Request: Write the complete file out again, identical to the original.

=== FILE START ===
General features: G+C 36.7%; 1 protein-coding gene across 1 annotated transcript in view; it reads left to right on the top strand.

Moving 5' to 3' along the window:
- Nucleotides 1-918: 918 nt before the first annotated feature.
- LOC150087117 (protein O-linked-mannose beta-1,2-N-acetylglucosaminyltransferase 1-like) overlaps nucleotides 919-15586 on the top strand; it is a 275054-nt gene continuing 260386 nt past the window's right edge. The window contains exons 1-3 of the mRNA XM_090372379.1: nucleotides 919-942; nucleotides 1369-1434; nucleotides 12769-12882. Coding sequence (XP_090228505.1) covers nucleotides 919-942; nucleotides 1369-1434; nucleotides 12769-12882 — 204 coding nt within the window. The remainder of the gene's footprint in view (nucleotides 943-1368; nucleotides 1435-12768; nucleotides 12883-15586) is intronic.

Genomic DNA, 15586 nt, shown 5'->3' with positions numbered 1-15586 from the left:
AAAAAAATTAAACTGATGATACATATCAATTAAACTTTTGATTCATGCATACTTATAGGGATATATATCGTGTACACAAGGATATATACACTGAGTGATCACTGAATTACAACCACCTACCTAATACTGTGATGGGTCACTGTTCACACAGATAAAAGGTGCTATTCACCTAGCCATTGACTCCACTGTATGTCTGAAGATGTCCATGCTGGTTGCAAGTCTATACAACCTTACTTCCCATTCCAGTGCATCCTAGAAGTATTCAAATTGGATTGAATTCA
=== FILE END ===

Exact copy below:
General features: G+C 36.7%; 1 protein-coding gene across 1 annotated transcript in view; it reads left to right on the top strand.

Moving 5' to 3' along the window:
- Nucleotides 1-918: 918 nt before the first annotated feature.
- LOC150087117 (protein O-linked-mannose beta-1,2-N-acetylglucosaminyltransferase 1-like) overlaps nucleotides 919-15586 on the top strand; it is a 275054-nt gene continuing 260386 nt past the window's right edge. The window contains exons 1-3 of the mRNA XM_090372379.1: nucleotides 919-942; nucleotides 1369-1434; nucleotides 12769-12882. Coding sequence (XP_090228505.1) covers nucleotides 919-942; nucleotides 1369-1434; nucleotides 12769-12882 — 204 coding nt within the window. The remainder of the gene's footprint in view (nucleotides 943-1368; nucleotides 1435-12768; nucleotides 12883-15586) is intronic.

Genomic DNA, 15586 nt, shown 5'->3' with positions numbered 1-15586 from the left:
AAAAAAATTAAACTGATGATACATATCAATTAAACTTTTGATTCATGCATACTTATAGGGATATATATCGTGTACACAAGGATATATACACTGAGTGATCACTGAATTACAACCACCTACCTAATACTGTGATGGGTCACTGTTCACACAGATAAAAGGTGCTATTCACCTAGCCATTGACTCCACTGTATGTCTGAAGATGTCCATGCTGGTTGCAAGTCTATACAACCTTACTTCCCATTCCAGTGCATCCTAGAAGTATTCAAATTGGATTGAATTCA